Sensory bins are a must for special ed classrooms, but finding the right things to put in them can be tricky. Sensory bin ideas for kids who eat everything are even more challenging to figure out.
Below is a list of ideas to use in sensory bins when you have students who tend to eat all of the things. Use your discretion and choose items that will work best for your students and your budget!
Sensory Bin Fillers for Kids Who Eat Everything
For classrooms with kids who tend to put things in their mouths and eat everything, sensory bins can be a huge challenge.
Instead of ditching them altogether, try some of these sensory bin fillers to eliminate some of the problems.
Food Fillers for Sensory Bins
Food is always a good option when you have kids who eat things in your class. Just be careful to clean up thoroughly and secure the items so that they don’t attract bugs to your classroom.
- Uncooked Rice
- Dry Oatmeal
- Crushed Up Graham Crackers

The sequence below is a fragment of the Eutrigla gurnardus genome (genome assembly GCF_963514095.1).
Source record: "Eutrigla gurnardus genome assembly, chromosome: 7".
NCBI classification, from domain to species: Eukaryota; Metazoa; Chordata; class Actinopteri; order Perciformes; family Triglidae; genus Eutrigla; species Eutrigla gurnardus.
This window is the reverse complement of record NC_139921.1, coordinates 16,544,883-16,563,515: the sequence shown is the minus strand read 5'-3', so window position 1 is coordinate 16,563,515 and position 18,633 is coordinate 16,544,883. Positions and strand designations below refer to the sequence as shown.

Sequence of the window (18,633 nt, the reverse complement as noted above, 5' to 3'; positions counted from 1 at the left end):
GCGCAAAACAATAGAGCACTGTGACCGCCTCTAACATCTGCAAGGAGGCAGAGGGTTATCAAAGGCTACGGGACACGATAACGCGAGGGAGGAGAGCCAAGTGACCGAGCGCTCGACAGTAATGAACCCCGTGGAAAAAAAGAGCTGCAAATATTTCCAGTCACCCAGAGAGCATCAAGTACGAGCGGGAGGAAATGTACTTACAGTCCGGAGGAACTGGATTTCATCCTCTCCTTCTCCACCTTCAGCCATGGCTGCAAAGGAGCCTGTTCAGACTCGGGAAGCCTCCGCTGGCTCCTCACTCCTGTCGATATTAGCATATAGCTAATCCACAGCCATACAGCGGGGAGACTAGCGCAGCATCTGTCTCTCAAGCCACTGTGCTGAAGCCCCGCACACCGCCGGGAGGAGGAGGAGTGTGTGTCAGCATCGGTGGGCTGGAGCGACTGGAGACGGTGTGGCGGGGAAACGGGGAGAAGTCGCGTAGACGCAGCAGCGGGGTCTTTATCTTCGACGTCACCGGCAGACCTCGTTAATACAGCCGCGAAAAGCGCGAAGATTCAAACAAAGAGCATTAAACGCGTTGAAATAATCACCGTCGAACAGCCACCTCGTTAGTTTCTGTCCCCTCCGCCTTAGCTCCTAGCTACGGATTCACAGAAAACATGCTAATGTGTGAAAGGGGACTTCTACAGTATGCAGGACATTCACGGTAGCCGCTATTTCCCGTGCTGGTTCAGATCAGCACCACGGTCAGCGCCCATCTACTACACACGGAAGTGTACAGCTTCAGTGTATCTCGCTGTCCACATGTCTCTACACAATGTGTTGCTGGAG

- Dyed Spaghetti
- Chia Seeds (soaked in water to become gooey)
- Candy corn
- Whipped cream
- Cool Whip
- Baking Soda
Playdough that is safe to be eaten if ingested is another great alternative. There are many recipes for homemade playdough that are not toxic if children put them in their mouths.
Edible Finger Paint
Just like with homemade, food-safe playdough, edible finger paint is another great alternative. It will require you to do a bit of cooking, but it can be used in sensory bins and art tables throughout the week.
Water and Ice
Water and ice are other good sensory bin ideas for kids who eat everything. While they may be a bit messy, taking the sensory tub outside to the playground can help prevent the classroom from getting wet.
Getting to know your students can help you figure out which items to put in your classroom sensory bins. Select things that will work well for all of them and will leave you less anxious should they put them in their mouths. If your students don’t put things in their mouths, this list of sensory bin fillers might be a great option instead!
What are your favorite things to put in a sensory bin? Share with us below! We’d love to know what works best for you and your students!